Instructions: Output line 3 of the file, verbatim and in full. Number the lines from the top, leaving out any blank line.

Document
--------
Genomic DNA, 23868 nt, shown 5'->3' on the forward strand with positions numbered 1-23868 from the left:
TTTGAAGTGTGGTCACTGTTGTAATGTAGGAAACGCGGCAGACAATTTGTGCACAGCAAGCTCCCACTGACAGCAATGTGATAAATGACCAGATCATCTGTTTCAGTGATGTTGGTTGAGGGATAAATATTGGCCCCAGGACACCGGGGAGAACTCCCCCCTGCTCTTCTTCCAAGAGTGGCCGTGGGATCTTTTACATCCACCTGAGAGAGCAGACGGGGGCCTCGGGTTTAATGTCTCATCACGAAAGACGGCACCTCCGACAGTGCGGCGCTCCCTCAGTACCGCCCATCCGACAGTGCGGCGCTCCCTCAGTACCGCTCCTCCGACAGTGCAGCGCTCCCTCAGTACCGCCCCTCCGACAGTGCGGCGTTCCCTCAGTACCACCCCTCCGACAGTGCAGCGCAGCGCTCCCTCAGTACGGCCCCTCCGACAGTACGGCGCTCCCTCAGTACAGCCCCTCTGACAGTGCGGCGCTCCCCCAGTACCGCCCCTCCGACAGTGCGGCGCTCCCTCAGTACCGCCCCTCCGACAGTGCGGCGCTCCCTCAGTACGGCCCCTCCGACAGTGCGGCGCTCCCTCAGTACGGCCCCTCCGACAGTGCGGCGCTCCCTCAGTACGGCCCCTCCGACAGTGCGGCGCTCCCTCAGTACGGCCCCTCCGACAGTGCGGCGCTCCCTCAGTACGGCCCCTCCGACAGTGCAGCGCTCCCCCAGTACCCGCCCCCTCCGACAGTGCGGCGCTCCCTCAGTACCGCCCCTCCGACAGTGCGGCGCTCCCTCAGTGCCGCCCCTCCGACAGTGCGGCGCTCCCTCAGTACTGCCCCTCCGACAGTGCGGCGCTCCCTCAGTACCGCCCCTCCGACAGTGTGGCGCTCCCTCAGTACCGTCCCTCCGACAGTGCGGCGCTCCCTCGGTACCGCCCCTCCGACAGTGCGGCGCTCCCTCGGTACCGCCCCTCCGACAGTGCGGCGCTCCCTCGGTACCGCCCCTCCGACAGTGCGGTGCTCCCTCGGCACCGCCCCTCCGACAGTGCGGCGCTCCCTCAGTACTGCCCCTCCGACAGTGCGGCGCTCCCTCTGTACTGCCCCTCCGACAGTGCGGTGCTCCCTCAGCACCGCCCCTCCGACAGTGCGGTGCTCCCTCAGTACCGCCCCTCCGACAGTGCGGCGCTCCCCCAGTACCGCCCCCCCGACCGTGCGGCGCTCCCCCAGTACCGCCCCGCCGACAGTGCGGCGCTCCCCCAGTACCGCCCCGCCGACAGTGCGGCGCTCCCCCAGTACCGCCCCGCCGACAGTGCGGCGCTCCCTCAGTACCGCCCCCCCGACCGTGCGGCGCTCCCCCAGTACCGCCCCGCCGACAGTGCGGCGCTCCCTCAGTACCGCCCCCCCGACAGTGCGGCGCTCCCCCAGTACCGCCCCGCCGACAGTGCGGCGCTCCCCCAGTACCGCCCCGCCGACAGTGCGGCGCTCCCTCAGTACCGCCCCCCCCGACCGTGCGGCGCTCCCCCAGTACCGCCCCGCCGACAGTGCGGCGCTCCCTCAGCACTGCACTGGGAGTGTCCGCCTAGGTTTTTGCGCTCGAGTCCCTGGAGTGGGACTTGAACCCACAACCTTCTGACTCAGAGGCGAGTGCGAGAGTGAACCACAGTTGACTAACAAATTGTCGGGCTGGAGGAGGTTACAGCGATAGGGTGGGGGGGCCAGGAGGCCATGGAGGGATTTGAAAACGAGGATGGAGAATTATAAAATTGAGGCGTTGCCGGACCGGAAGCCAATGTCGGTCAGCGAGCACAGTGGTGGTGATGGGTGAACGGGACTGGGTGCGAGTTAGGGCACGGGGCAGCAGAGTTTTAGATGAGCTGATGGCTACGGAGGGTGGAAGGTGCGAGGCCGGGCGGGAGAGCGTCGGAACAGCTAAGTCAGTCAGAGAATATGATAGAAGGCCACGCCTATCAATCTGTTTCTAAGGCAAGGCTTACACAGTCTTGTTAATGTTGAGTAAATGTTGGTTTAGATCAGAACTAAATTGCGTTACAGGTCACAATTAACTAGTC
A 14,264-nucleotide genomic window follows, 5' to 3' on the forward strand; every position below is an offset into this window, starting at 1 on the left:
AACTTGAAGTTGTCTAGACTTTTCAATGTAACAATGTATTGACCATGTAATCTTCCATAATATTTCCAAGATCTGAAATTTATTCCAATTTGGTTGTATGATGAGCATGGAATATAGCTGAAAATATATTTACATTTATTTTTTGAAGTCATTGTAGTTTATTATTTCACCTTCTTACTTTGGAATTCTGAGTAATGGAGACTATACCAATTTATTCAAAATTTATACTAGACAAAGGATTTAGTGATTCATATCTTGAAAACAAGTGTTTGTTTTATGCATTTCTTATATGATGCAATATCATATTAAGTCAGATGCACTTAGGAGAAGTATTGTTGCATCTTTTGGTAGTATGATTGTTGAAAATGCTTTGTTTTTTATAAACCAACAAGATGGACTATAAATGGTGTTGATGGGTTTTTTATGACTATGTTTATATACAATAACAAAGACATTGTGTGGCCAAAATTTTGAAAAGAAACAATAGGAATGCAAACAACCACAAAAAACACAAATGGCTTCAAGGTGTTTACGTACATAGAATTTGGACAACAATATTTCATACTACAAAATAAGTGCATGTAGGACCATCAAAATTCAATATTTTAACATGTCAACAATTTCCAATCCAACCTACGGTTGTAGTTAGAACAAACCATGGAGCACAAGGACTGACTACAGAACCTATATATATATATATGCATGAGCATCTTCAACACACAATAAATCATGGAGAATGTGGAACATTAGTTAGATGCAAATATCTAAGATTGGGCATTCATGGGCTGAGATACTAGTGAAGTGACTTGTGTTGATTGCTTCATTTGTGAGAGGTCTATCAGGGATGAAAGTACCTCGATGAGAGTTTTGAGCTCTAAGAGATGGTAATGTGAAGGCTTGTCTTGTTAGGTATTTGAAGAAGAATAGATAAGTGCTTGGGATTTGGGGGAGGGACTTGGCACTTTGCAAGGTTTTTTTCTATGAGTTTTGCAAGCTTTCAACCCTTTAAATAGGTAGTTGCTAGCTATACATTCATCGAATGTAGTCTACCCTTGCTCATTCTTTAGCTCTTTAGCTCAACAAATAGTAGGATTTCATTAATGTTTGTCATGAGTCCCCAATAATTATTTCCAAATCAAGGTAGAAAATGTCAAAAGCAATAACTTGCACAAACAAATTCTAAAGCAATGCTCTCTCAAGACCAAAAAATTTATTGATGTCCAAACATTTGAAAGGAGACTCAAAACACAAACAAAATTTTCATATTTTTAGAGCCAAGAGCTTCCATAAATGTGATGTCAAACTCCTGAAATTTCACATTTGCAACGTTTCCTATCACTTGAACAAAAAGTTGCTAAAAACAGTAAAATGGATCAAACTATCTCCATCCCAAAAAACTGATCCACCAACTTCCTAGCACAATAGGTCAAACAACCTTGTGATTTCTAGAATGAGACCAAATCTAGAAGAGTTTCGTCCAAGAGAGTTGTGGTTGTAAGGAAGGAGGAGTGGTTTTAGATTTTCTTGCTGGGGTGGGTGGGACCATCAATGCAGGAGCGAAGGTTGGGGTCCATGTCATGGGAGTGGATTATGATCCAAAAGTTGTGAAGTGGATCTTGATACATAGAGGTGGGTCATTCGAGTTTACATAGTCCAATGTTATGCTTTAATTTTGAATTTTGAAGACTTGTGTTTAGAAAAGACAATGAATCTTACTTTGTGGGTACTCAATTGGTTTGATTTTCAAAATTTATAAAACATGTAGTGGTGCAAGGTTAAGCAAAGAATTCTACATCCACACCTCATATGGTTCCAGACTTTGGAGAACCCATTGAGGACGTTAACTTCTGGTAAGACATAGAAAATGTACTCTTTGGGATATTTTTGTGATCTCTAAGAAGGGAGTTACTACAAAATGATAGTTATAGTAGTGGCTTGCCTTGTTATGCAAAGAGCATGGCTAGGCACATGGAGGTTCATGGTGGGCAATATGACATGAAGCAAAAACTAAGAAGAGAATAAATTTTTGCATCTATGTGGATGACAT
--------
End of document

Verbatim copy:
A 14,264-nucleotide genomic window follows, 5' to 3' on the forward strand; every position below is an offset into this window, starting at 1 on the left: